MP Axelle Lemaire is the face of French President François Hollande’s Socialist party in London. And Helsinki. And Estonia. And a few other places, including one country she’s never visited.
“I try to represent the spirit of northern Europe,” the Canadian-born Ms. Lemaire explained, more than once, when asked to describe her role as the first member of the French National Assembly for north Europe.
The 38-year-old mother of two from what is now the city of Gatineau, Que., landed a seat at the heart of power in parliamentary elections in June, after voters replaced president Nicolas Sarkozy with the anti-austerity Mr. Hollande. Her post was created when the French constitution was changed in 2009 to create 11 Assembly members to represent the 1.6 million French living abroad.
As a long-time socialist activist, she was considered a long shot. “I thought most of French citizens [abroad] were rather more on [the] bourgeois, banking, professional sector side and therefore it was not a guaranteed Socialist seat,” said one of her former employers, Britain’s former minister for Europe Denis MacShane.
The issues for France and Europe are pressing right now: 24 per cent of French youth are jobless; France’s debt is almost 57 per cent of GDP; investors and wealthy French people are spooked by a seven-month-old government that has raised the top tax rate to 75 per cent. Europe’s second-largest economy, after Germany, is in trouble, and the fate of the euro may well be decided in Paris, not Athens or Madrid.
Ms. Lemaire is used to being an outsider.
She is the daughter of a University of Ottawa professor and his Parisian wife. Her parents retired to Montpellier, France, and she left Canada at 16. The culture shock was evident from the start.
“I was the only 16-year-old who did not smoke,” Ms. Lemaire said. Her classmates viewed her as a visiting Canadian athlete.
Between working at McDonald’s and Planet Hollywood, Ms. Lemaire studied political science and law, and taught ballet as she finally began to appreciate French culture in the context of her Canadian roots. “My difference became something I was proud of,” she added.
She graduated from a Paris law school, relocated to London a decade ago, had two children with her partner and worked as a political researcher for Mr. MacShane. She headed the London branch of France’s Socialist Party before being elected in June with 54.6 per cent of the vote – although fewer than 18,000, or barely 20 per cent, of the eligible French voters in her expansive riding cast a ballot.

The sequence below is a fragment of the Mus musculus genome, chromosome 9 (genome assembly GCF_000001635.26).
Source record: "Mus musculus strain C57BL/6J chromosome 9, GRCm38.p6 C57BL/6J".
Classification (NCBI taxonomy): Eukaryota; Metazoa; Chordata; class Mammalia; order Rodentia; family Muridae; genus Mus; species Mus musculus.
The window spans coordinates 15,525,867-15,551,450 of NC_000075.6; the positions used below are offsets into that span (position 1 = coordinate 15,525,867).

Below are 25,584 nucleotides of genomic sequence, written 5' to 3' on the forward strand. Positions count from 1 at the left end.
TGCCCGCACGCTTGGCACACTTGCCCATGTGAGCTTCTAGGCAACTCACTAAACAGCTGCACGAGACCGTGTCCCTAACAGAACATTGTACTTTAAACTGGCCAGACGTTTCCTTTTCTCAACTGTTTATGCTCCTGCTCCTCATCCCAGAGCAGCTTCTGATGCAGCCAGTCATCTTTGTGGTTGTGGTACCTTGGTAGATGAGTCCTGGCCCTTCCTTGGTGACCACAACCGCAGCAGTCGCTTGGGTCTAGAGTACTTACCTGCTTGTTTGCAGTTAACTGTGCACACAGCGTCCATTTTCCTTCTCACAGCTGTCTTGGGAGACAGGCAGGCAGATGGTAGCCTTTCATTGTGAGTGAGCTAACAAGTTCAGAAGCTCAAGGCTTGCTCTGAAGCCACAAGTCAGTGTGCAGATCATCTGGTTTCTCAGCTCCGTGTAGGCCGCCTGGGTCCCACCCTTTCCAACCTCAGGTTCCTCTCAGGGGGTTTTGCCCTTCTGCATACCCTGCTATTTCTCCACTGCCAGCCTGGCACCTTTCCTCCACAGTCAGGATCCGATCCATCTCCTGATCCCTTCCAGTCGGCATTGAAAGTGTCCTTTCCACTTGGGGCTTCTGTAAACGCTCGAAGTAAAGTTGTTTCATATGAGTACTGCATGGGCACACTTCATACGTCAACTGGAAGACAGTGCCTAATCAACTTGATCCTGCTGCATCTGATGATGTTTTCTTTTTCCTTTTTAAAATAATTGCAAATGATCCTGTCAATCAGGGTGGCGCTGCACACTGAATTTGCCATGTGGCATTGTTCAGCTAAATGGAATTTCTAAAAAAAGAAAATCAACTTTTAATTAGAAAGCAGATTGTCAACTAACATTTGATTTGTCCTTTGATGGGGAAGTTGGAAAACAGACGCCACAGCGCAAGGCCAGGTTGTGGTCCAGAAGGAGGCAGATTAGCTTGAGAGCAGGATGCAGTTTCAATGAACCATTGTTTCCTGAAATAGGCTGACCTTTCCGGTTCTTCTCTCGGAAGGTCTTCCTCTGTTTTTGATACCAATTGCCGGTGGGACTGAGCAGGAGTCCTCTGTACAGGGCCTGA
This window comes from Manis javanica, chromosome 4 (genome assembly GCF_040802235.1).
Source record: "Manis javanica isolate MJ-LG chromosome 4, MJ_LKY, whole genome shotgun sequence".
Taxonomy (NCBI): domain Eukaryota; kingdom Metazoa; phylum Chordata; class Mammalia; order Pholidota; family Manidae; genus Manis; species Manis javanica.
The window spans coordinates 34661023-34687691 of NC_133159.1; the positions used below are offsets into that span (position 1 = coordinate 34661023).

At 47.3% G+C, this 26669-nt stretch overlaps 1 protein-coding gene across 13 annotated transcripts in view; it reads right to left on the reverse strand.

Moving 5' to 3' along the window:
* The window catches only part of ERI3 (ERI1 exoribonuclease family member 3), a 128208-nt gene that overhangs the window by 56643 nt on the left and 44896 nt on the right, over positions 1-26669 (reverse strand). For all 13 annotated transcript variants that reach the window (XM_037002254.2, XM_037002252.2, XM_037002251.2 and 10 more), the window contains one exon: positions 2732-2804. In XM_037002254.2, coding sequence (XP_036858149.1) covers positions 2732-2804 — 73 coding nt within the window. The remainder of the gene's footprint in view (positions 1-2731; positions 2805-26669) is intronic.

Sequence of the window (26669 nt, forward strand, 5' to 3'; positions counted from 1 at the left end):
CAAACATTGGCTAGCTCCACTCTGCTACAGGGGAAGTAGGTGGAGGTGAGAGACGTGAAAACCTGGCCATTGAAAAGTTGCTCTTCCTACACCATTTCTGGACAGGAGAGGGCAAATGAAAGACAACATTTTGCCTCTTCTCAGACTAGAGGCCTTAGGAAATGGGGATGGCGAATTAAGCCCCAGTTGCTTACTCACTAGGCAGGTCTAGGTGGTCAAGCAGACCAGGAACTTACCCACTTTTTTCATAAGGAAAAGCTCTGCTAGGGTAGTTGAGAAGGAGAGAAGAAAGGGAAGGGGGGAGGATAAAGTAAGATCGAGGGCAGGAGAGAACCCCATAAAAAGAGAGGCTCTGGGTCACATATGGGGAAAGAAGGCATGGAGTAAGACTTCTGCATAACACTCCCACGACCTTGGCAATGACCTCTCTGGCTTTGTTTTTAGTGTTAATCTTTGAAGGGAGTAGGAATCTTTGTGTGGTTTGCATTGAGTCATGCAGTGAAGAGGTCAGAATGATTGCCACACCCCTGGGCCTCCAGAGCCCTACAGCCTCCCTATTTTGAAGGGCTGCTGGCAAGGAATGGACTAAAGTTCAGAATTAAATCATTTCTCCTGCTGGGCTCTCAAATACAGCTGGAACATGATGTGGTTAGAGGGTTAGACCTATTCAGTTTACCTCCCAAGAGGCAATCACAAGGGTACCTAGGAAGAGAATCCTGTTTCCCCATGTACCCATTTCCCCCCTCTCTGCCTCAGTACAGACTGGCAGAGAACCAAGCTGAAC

Ms. Lemaire sees no contradiction in being a Socialist in a country dominated by conservative, Euro-skeptics or in working as an MP representing 10 countries but with a niche brief. She campaigned on improving French schools overseas, protecting the right to dual nationality (she retains her Canadian citizenship) and the recognition of French professional qualifications overseas.
“I’m meeting … with parents who send their children to French school who are concerned with the high fees,” Ms. Lemaire said when pressed for a practical example of how her Socialist ideals are utilized on the job. She also represents constituent views to Paris on matters such as immigration, justice and the economy, she said.
She dismisses questions about how her government will bring France to its knees taxing the rich at 75 per cent, saying the number of uber-rich affected is so small as to be symbolic.
“Some people here say we are Communists. We are not. We are Socialists,” Ms. Lemaire said.
But that hasn’t reassured critics. The Socialists have stumbled through their first six months. When Mr. Hollande’s government threatened to nationalize ArcelorMittals’s steel furnaces to rescue 600-plus jobs, it should have been a coup. Instead, it resulted in a two-month stand off, unnerving international investors who crave a stable environment.
London Mayor Boris Johnson declared that “sans culottes” revolutionaries were controlling Paris and advised investors to re-direct their money to Britain. Ms. Lemaire dismissed his comments as British “French-bashing,” but no doubt he struck a nerve.
France has had senators representing overseas citizens for 30 years. It’s not clear that expats wanted representation in the National Assembly.
“Having an expat MP is ‘too little, too late’ for us,” said Muriel Demarcus, a French businesswomen who moved to the UK in 2004. “I have seen no difference at all since we have a MP.”
“Since I don’t pay tax [in France], it’s far less relevant to me than Westminster’s antics,” said Will Salomone, born to a French father and English mother.
A random questioning of 10 French ex-pats at the Institut Français in London turned up only one who knew France had a North Europe MP. Loic Lefrileux said he voted for Ms. Lemaire but couldn’t say what use she might be to him: “Maybe if I were in the jungle, and I lost my passport, and the consulate was hundreds of kilometres away?”
Ms. Lemaire appears determined to represent France’s expatriates when they like it or not, however. She’s held “Skype surgeries” for far-flung constituents and has so far travelled to nine of the 10 countries whose “spirit” she represents.
Iceland, supposedly a hotbed of French Socialism, is last on her list although neither the MP nor her assistant were clear how many French voters remained in Reykjavik after the collapse of the banking sector.
It’s been a long journey from Quebec. Does she ever miss the simple life? Yes, Ms. Lemaire admits. She misses the optimism she finds lacking in Europe, in politics and lately in France.
“I miss the nonchalance of Canada, the sense that everything will be all right,” Ms. Lemaire said.
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